When Jack abandons his writing project, he becomes more vulnerable to the hotel's suggestive influence that he sacrifice his son, and becomes increasingly unstable. He begins to hallucinate, conducting full conversations with ghosts from the hotel's past (echoing Danny's clairvoyant trances and his imaginary friend, Tony), and has increasingly strong thoughts of murdering his family. As Jack nears the breaking point, Danny telepathically urges Hallorann to return before Jack can fulfill his violent impulses.


In August 1974, King and his family moved from Maine to Boulder, Colorado, as King hoped for some new inspiration and a new setting for his next novel. He had begun work on The House on Value Street, inspired by the Patty Hearst kidnapping. "I was convinced that the only way anybody ever could really understand the whole Hearst case was to lie about it." The work was not going well, however, so he and his wife took a short vacation at the Stanley Hotel, in Estes Park. They were given Room 217.

We were the only guests as it turned out; the following day they were going to close the place down for the winter. Wandering through its corridors, I thought that it seemed to be the perfect - maybe the archetypal - setting for a ghost story. ...

That night I dreamed of my three-year-old son running through the corridors, looking back over his shoulder, eyes wide, screaming. He was being chased by a fire-hose. I woke up with a tremendous jerk, sweating all over, within an inch of falling out of bed. I got up, lit a cigarette, sat in a chair looking out the window at the Rockies, and by the time the cigarette was done, I had the bones of the book firmly set in my mind.
King had begun a novel entitled Darkshine in 1972, about a psychic boy in an amusement park, but the idea never took off. He used some of those ideas for this new project. The first draft took a mere three or four months to write, "a very erotic experience" in King's words.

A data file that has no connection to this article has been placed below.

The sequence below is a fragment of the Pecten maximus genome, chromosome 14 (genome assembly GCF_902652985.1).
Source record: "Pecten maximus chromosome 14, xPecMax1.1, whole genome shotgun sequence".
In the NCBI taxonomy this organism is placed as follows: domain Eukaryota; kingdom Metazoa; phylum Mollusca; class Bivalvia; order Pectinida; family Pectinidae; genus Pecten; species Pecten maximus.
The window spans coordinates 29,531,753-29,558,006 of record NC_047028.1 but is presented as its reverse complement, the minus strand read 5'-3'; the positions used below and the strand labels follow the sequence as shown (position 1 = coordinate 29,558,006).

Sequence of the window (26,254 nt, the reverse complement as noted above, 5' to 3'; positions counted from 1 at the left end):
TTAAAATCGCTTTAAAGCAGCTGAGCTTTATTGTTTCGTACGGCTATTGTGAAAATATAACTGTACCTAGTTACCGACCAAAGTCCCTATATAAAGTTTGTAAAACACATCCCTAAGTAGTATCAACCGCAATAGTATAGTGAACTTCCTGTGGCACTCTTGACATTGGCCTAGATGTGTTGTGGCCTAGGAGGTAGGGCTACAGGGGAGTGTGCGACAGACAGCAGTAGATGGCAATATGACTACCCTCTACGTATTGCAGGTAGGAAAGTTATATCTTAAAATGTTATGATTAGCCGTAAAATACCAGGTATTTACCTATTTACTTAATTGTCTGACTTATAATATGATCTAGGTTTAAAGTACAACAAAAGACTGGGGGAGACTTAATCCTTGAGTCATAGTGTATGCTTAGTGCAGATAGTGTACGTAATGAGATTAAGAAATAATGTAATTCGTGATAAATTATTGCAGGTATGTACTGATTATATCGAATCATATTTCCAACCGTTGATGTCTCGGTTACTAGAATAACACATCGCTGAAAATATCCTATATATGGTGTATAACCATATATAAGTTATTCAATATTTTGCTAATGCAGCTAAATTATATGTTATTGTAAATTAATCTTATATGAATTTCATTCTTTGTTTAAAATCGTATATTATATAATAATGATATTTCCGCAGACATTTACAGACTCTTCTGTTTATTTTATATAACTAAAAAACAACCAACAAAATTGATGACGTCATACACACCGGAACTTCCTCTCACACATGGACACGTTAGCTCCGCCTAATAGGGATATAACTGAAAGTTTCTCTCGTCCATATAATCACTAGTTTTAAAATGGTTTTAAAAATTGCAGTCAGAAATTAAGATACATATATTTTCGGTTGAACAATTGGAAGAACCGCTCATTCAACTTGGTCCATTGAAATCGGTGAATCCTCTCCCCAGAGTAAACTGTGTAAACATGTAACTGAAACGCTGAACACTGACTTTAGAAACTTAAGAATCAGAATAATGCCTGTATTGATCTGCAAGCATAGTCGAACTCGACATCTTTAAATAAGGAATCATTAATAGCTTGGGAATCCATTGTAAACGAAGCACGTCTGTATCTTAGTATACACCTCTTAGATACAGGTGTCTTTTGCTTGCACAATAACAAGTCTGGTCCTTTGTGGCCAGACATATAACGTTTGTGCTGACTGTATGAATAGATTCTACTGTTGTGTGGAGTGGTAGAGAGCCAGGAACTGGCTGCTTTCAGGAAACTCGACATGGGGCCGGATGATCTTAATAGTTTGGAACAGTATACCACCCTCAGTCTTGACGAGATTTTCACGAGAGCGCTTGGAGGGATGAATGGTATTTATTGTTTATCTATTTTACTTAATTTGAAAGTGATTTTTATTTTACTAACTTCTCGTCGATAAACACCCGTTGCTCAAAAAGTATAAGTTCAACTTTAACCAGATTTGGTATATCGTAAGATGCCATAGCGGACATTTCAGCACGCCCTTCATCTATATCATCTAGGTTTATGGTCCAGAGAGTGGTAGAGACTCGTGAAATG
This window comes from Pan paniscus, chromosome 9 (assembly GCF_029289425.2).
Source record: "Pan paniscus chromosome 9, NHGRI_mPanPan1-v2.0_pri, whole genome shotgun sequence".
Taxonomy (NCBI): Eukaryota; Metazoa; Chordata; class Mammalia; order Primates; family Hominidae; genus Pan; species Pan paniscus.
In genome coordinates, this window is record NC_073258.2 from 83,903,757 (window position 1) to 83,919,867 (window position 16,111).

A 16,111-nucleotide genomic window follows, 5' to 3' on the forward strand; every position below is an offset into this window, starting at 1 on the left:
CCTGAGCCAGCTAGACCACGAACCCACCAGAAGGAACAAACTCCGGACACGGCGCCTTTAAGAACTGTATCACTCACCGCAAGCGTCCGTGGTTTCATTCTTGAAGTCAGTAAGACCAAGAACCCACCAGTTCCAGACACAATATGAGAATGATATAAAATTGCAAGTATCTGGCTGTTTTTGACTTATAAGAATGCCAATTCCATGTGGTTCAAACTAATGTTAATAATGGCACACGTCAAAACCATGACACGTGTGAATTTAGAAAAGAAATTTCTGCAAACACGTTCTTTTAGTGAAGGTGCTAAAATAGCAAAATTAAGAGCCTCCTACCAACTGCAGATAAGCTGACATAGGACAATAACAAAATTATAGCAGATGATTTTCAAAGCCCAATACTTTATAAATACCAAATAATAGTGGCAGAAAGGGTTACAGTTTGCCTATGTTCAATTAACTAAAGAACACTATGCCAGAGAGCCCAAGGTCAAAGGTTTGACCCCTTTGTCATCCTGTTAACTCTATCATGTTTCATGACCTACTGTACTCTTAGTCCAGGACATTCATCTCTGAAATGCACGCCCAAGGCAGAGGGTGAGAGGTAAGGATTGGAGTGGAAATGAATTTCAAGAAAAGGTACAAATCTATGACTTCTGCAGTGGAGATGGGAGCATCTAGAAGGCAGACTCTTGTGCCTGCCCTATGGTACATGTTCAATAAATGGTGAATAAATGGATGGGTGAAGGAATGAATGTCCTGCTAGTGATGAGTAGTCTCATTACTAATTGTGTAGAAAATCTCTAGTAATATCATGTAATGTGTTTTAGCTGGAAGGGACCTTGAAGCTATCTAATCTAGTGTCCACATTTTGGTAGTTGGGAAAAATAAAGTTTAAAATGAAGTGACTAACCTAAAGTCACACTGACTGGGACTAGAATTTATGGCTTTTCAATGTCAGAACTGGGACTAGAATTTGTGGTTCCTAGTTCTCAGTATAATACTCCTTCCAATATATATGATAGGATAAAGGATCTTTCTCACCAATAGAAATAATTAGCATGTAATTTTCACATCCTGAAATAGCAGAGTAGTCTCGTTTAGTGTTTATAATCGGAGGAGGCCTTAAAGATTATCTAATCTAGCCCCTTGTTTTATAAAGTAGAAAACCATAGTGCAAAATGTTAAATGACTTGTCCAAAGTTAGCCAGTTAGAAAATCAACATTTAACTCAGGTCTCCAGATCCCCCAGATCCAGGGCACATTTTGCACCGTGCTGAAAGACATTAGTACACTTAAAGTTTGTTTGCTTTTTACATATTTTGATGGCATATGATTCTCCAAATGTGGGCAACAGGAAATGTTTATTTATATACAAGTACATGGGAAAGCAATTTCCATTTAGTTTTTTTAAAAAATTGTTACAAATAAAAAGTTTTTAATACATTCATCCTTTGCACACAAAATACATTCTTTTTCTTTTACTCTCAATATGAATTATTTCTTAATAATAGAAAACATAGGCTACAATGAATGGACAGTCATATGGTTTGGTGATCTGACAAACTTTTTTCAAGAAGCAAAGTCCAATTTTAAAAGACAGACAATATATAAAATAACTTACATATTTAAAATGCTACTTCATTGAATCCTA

For much of the three or four months it took me to write the first draft of the novel I was calling The Shine, I seemed to be back in that trailer in Hermon, Maine, with no company but the buzzing sound of the snowmobiles and my own fears, fears that my chance to be a writer had come and gone, fears that I had gotten into a teaching job that was completely wrong for me, fears most of all that my marriage was edging onto marshy ground and there might be quicksand any place ahead. ...

Sometimes you confess. You always hide what you're confessing to. That's one of the reasons why you make up the story. ... [T]he protagonist of The Shining is a man who has broken his son's arm, who has a history of child beating, who is beaten himself. And as a young father with two children, I was horrified by my occasional feelings of real antagonism toward my children. Won't you ever stop? Won't you ever go to bed? ... So when I wrote this book I wrote a lot of that down and tried to get it out of my system, but it was also a confession. Yes, there are times when I felt very angry toward my children and have even felt as though I could hurt them. ...

I had written The Shining without realizing that I was writing about myself. I've never been the most self-analytical person in the world. People often ask me to parse out meaning from my stories, to relate them back to my life. While I've never denied that they ... have some relationship to my life, I'm always puzzled to realize years later that in some ways I was delineating my own problems, and performing a kind of self-psychoanalysis.